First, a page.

Bill Sniffin: Session Reminded Legislator Of Working In Muddy Oil Patch On Worst Day

Publisher Bill Sniffin writes: " You are tired, dirty, and beaten down by the experience. But then you look back and you say to yourself, you know, we got quite a bit done."

Bill Sniffin

May 14, 20215 min read

Case larsen photo scaled
(Cowboy State Daily Staff)

By Bill Sniffin, publisher

How best to describe the recently completed legislative session?

Recently here in Lander, the local Rotary Club invited state Rep. Lloyd Larsen and state Sen. Cale Case, both Lander Republicans, to report on it.  Here are some of their thoughts:

Larsen said he spent years working in the oil patch and he described the legislative session like this: 

“A lot of days, days like right now, you would see it was going to be a cold and rainy day.  It was going to be a mess out there.  So, what do you do?” 

“You get up and get dressed. You prepare for the weather. You load up your gear and start out early. You fight your way down the muddy roads to your project, no gravel just muck. And you spend the day doing your best.

“That night, when you get home, it’s late. You are tired, dirty, and beaten down by the experience. But then you look back and you say to yourself, ‘you know, we got quite a bit done,’ despite the conditions. 

“That is what working in this past session of the legislature was like to me,”  Larsen concluded.

Case has served over 30 years in the Legislature and has a reputation as a fiscal conservative. As an economist, he can be convincing when arguing against raising taxes. But that is in the past now.

“We need new taxes and we need them now,” he said. “You cannot represent your folks if you sign a no new taxes pledge.”

He said the state is in trouble with its revenues. He pointed out Wyoming has the lowest property tax in the country and ranks 47th in the nation for its sales tax rate.

“We are a tax haven but it is unsustainable,” he said.

Case says our fossil fuel production is in trouble. “You think we can get by in the future? No way,” he says.  “Even if we elect a Republican president and take back the U.S. Senate, fossil fuels are in trouble. We are a fossil fuel state. We are dreaming about the past. We need to think about the future, where fossil fuels are not coming back.”

Case said the Legislature actually developed, debated and agreed on a supplemental budget for the state in a swift and courteous manner this year.  He gave lots of credit to the Appropriations Committees in the House and the Senate.  

“It was the school funding bills that got us off the rails and (we) ended with no bill and subsequently no cuts and funding for schools at present levels,” he said.

“I have been supporting a look at Medicaid Expansion for several years and have voted for it at every opportunity.  In no small part my support is based on life experience from a time when I was diagnosed with advanced stage melanoma that required sophisticated, expensive and long term treatment and at a time when I had lost my job and insurance by divorce,” he explained.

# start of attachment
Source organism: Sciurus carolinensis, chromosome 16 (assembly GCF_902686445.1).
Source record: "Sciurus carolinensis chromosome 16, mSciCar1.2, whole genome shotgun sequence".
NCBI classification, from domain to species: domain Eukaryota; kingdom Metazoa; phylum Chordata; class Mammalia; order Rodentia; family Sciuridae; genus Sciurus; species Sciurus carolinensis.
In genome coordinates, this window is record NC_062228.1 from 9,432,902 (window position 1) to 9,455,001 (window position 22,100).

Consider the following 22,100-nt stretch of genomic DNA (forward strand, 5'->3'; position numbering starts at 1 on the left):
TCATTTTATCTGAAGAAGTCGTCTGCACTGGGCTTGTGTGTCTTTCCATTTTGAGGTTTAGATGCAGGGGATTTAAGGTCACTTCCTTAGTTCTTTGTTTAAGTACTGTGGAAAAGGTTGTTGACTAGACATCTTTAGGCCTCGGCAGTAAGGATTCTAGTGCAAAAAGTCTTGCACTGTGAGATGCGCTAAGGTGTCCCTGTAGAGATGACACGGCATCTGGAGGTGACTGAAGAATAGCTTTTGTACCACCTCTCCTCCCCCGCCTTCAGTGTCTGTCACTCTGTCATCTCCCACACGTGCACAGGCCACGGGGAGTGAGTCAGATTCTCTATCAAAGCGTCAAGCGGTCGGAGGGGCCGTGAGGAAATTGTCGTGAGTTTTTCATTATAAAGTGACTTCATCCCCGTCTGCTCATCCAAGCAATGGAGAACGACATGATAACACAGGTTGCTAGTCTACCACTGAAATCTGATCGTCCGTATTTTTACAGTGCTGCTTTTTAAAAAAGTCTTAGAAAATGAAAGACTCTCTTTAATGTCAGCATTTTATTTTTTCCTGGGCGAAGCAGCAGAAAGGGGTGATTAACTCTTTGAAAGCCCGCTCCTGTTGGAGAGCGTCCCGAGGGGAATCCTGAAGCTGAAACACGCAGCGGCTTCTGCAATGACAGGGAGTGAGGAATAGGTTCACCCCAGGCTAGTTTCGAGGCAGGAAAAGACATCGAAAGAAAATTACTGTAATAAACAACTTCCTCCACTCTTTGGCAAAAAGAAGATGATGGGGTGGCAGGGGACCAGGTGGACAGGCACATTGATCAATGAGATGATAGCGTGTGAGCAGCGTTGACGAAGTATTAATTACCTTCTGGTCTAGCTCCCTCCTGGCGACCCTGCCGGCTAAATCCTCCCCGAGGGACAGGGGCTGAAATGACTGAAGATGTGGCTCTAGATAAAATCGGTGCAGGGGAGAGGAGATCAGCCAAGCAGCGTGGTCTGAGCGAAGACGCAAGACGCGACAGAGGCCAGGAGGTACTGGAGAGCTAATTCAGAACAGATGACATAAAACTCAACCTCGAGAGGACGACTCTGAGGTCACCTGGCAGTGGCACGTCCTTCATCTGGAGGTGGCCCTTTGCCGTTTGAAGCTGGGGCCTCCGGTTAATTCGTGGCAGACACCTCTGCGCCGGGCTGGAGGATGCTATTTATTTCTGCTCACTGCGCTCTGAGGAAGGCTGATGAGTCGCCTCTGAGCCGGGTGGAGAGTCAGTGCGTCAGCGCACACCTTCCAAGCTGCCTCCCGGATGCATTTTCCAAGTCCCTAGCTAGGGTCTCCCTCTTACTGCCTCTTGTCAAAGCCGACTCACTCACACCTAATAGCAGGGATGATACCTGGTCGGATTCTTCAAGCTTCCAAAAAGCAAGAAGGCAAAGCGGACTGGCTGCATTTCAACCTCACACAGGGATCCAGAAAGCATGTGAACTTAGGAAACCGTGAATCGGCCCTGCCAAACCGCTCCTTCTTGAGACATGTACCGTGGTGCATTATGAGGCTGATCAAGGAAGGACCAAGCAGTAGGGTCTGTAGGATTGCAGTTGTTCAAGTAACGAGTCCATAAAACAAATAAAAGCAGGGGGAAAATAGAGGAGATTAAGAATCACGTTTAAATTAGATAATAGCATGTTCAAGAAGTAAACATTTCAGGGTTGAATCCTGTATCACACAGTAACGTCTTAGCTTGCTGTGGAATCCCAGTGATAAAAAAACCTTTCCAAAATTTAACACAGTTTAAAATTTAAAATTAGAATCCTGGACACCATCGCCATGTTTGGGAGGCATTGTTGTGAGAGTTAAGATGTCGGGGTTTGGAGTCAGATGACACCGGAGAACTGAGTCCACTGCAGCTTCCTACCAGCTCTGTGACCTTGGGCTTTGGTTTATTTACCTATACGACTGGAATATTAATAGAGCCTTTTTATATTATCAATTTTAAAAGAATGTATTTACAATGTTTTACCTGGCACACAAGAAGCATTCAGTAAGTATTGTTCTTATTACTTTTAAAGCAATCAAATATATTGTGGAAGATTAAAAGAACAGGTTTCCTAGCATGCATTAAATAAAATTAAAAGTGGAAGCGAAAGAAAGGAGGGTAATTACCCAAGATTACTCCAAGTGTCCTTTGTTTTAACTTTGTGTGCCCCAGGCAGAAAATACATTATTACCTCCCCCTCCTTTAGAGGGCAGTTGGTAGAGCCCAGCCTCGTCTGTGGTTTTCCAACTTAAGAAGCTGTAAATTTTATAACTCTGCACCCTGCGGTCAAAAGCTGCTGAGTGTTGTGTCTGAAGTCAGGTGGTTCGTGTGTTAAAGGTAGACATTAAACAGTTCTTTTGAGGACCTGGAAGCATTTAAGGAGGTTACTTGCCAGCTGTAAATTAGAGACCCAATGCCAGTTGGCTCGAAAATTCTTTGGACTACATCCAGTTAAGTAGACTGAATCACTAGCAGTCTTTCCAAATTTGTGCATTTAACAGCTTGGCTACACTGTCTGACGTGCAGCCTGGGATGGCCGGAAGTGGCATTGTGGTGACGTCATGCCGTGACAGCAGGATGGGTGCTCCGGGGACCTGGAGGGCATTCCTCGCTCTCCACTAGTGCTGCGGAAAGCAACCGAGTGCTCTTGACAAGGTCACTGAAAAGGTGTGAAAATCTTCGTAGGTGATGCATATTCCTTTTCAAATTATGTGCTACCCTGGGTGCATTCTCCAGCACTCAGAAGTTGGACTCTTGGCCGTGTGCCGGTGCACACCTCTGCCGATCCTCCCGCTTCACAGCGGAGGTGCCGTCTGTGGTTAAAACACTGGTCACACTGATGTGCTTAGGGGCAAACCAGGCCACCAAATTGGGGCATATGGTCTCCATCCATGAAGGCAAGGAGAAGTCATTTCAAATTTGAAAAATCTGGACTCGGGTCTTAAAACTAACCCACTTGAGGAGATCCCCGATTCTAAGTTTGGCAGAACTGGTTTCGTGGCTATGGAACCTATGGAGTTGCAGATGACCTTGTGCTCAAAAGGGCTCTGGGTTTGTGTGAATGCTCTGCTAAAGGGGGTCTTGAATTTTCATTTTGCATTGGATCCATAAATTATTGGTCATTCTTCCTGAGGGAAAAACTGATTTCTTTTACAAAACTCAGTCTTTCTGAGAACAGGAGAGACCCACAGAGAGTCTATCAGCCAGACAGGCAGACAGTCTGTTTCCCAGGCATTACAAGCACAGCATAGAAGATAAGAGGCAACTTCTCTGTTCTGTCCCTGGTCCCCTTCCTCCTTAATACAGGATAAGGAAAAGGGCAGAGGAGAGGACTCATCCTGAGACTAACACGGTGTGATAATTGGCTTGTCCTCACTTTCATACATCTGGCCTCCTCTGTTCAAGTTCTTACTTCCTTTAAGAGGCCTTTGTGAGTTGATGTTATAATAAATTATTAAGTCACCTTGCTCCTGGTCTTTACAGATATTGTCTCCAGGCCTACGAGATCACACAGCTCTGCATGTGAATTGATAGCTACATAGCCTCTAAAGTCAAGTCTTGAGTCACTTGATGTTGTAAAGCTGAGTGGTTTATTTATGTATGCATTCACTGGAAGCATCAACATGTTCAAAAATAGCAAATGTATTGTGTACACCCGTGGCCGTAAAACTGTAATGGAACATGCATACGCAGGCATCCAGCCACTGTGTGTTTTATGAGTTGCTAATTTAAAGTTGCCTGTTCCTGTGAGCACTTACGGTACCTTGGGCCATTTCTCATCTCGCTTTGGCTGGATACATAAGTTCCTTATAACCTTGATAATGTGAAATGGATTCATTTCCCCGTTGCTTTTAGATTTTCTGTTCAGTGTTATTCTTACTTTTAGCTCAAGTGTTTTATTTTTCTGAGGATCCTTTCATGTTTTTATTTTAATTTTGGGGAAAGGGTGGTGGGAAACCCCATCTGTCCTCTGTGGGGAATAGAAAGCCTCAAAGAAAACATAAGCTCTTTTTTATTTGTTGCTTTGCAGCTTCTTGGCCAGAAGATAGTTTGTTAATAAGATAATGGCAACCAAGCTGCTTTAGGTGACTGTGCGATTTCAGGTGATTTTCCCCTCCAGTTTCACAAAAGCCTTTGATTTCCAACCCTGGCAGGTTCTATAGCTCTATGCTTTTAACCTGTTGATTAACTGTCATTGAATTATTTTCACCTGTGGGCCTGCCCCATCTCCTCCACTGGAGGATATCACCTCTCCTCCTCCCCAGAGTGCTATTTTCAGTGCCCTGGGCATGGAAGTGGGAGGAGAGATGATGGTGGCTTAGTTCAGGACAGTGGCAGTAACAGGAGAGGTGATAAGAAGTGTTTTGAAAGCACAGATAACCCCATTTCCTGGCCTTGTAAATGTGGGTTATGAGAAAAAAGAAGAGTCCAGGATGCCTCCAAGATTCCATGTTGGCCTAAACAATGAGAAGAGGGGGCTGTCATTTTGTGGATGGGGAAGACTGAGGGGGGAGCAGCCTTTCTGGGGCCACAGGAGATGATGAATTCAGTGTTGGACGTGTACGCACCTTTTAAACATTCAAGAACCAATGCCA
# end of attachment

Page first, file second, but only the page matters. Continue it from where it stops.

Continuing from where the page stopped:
“At that time, Wyoming was still in the great recession and I was barely able to hang on doing consulting.  I was sunk by my melanoma and I learned what it feels like not to be able to obtain needed care because of a lack of insurance.”

Larsen feels strongly that the huge cuts to the departments of Health and Family Services will negatively affect lots of desperate folks who really need the help.

He is upset that education has not seen the same level of cuts. 

“I cannot stand by and watch education get by without the same cuts the other areas of our government,” he says.

To illustrate just how difficult times are on the state level, both Case and Larsen voted to have Wyoming join the federal Medicaid program.

“It is time,” Larsen said. But the measure failed.

One of the key players in the Wyoming Legislature is Rep. Bob Nicholas, R-Cheyenne.  He is chairman of the House Appropriations Committee, which has critical oversight on what cuts are made in the budget affected all aspects of state government.

I ran into Bob at the grocery store right after that Rotary meeting where Cale Case and Lloyd Larsen spoke.

He agreed with Larsen’s assessment that the session was difficult. But he was proud of how hard everyone worked.

He was in town because his father, Judge Jack Nicholas, had recently passed away. His dad was a 50-year friend of mine and was a true Wyoming icon. 

Judge Nicholas was 94 when he died. He and his wife Alice had recently celebrated their 72nd wedding anniversary.

The judge was a former legislator and was father of two legislators, Bob and his brother Phil Nicholas of Laramie. His daughter Lily was a former key staffer in the Legislative Service Office (LSO).  

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Bill Sniffin

Wyoming Life Columnist

Columnist, author, and journalist Bill Sniffin writes about Wyoming life on Cowboy State Daily -- the state's most-read news publication.